President Salva Kiir Mayardit (Pic: Jenny Rockett)
The government of South Sudan, the world’s newest country, has claimed that the UN has called for it to legalise same-sex marriage.
According to The East African, Justice Minister Paulino Wanawila told journalists in the capital Juba that the country would not deviate from its “traditional values”.
This was in response to the UN Human Rights Council (UNHRC) apparently recommending that the country “legalise gay marriage and abolish [the] death sentence”.
Eye Radio quoted the minister as stating that, “same-sex marriage is in conflict with our national laws and our cultures”.
It is, however, extremely unlikely that the UNHRC actually called for the legalisation of same-sex marriage. It would have instead urged that the basic rights of LGBT people be upheld, including decriminalising homosexuality.
A number of African governments have used the hot-button issue of same-sex marriage to rebuff calls for the decriminalisation of private and consensual gay sex, often conflating the two in an attempt to ramp up the perceived foreign “threat” to “traditional values”.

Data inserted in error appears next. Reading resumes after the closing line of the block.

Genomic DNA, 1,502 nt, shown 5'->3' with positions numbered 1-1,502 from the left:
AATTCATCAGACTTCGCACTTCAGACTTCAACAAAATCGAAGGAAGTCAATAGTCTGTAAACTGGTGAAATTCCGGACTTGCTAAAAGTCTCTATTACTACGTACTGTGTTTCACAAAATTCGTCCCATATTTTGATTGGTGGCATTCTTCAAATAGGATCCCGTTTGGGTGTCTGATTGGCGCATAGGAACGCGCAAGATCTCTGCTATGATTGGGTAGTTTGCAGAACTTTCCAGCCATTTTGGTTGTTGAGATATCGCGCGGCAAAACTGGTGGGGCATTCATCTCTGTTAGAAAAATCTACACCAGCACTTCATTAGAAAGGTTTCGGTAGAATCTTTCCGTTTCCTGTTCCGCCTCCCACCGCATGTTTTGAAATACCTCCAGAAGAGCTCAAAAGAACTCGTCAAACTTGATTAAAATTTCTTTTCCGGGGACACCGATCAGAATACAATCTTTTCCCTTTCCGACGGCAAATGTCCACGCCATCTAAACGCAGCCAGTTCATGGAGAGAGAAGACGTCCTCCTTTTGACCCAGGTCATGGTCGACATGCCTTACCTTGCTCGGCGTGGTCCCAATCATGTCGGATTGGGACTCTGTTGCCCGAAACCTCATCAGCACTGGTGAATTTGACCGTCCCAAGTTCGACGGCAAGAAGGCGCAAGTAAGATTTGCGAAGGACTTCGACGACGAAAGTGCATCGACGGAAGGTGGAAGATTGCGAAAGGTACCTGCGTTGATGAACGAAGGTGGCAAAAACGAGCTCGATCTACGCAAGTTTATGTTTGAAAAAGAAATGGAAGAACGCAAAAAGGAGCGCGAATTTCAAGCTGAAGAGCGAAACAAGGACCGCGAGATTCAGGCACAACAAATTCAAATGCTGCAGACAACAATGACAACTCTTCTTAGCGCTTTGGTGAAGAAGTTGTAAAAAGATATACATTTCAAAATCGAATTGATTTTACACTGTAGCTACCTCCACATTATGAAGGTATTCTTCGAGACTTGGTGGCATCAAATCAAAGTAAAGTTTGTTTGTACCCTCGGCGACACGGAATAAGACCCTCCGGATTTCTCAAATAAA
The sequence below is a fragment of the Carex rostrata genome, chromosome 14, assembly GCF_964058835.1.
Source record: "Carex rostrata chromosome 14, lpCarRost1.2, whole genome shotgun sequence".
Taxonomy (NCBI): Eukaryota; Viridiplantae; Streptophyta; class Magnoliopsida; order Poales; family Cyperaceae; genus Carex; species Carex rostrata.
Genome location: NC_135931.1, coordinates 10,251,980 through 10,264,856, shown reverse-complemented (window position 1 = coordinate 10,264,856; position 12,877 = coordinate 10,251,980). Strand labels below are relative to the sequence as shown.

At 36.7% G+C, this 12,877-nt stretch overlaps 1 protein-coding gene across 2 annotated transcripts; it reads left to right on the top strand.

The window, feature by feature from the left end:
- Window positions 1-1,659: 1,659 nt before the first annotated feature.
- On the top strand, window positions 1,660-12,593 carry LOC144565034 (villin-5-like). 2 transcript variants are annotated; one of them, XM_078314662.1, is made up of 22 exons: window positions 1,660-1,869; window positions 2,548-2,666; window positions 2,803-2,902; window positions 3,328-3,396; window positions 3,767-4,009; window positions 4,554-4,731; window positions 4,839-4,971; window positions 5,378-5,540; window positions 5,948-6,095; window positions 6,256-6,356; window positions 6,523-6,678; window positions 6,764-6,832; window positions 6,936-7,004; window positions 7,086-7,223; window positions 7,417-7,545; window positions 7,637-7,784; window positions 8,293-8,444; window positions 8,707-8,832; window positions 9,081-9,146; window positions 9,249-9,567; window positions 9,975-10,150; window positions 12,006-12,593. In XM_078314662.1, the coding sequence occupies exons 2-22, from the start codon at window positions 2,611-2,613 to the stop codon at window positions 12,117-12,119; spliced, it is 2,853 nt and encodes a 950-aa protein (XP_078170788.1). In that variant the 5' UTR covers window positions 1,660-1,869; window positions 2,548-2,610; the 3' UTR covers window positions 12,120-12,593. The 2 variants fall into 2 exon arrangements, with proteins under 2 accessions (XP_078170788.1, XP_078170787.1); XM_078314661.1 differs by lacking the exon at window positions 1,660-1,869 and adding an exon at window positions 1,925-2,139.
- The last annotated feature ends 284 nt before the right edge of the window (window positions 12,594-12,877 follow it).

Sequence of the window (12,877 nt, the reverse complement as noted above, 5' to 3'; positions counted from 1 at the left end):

South Sudan, which gained its independence from Sudan in 2011, outlaws homosexuality by prohibiting “carnal intercourse against the order of nature”. Punishment includes up to ten years’ imprisonment.
According to a 2011 US Department of State Human Rights Report, there is “widespread” societal discrimination against LGBT people in South Sudan.
In 2010, President Salva Kiir Mayardit said that homosexuality “is not in our character. It is not even something that anybody can talk about here in southern Sudan in particular.” He added: “It is not there and if anybody wants to import or to export it to Sudan, it will not get the support and it will always be condemned by everybody.”
The country has been slammed for a range of human rights abuses since the outbreak of a violent civil war in 2013, including the quashing of opposition to the government and rampant sexual violence against women by soldiers and police.
Mass atrocities have led to a surge of refugees and, shockingly, the government has been accused of allowing the starvation of around 5.5 million people as a means to crush a revolt by its own citizens.